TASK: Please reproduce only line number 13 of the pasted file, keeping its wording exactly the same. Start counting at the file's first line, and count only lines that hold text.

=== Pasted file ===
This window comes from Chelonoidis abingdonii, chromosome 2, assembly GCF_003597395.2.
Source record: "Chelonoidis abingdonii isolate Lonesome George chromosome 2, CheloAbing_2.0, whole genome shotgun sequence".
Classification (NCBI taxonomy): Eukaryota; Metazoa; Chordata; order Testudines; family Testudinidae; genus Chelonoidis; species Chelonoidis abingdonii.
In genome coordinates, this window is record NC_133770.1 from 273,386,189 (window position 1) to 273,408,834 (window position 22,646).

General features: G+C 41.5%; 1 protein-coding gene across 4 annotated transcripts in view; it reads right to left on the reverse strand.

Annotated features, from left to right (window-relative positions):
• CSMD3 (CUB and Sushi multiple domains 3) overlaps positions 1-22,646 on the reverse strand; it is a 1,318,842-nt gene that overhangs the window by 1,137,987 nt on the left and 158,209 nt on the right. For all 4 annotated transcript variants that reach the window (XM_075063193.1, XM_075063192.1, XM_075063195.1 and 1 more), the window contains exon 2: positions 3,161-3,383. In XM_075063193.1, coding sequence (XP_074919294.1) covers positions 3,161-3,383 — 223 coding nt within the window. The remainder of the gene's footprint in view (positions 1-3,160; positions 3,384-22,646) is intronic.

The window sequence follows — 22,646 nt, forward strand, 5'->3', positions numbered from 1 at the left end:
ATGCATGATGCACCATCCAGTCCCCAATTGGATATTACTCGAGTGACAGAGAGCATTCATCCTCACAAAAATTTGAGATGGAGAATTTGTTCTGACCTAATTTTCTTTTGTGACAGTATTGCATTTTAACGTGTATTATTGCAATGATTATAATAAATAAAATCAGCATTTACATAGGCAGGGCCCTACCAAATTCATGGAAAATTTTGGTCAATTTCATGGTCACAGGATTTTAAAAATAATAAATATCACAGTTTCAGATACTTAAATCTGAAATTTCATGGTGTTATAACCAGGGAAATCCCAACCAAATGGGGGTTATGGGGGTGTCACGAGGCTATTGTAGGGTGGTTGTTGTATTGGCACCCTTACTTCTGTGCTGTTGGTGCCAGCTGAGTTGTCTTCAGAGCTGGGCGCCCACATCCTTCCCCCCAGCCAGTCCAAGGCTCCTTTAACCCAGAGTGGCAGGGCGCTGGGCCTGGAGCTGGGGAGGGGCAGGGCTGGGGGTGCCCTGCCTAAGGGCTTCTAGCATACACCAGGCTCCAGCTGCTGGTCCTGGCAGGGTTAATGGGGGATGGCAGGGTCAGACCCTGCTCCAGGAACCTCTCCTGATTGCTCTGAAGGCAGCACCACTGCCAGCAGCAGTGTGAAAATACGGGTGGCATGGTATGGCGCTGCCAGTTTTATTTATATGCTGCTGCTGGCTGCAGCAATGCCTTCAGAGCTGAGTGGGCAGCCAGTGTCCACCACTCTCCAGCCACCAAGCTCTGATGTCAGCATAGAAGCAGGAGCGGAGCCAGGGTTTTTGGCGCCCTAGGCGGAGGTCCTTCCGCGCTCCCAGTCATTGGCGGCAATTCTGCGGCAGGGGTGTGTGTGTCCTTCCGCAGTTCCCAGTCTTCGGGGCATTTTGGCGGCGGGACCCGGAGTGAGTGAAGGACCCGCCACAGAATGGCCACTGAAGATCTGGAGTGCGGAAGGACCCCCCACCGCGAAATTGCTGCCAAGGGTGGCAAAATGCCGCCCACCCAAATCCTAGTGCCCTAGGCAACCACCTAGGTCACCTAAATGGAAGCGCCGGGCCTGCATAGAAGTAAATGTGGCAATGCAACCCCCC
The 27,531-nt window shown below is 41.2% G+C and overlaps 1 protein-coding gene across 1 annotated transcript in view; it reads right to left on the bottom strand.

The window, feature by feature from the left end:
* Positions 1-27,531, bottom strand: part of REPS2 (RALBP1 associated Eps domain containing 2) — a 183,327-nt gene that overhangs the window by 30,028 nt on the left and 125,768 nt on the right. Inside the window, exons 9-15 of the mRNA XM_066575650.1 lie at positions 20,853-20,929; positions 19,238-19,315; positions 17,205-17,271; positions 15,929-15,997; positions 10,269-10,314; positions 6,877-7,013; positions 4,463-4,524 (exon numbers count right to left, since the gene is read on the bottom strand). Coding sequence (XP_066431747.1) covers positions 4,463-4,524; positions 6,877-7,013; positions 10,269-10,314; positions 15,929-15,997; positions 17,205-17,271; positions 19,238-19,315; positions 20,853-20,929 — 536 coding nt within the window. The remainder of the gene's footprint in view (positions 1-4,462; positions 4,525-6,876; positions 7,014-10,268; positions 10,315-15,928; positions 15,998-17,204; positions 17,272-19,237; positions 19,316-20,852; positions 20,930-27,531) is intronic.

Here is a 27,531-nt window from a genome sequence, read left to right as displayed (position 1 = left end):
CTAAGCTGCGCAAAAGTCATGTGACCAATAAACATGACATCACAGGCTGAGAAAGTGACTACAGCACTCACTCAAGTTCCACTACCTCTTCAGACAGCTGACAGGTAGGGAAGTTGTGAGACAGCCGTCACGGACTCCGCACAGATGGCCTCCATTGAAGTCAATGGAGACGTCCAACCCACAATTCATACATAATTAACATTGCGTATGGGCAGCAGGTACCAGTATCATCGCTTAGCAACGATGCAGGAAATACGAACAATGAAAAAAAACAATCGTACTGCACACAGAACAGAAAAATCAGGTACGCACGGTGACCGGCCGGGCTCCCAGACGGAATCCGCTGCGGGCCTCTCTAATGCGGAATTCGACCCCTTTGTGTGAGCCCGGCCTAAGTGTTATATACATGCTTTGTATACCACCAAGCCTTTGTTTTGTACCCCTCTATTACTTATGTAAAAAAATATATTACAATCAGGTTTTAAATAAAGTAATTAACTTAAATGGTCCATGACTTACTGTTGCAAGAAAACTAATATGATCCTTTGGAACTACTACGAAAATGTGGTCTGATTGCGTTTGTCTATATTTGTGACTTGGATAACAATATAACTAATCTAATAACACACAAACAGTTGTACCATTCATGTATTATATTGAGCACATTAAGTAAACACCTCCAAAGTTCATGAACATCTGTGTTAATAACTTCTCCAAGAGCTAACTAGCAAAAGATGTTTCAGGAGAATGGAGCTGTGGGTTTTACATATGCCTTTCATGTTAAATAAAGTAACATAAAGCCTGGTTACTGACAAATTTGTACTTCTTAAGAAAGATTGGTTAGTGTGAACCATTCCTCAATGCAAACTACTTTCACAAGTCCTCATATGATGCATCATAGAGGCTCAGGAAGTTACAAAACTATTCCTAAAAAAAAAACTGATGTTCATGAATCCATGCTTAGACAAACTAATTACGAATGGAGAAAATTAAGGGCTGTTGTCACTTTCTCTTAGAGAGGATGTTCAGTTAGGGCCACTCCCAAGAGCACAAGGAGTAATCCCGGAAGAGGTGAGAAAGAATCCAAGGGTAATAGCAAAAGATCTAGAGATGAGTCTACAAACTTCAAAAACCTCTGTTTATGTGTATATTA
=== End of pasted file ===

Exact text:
Here is a 27,531-nt window from a genome sequence, read left to right as displayed (position 1 = left end):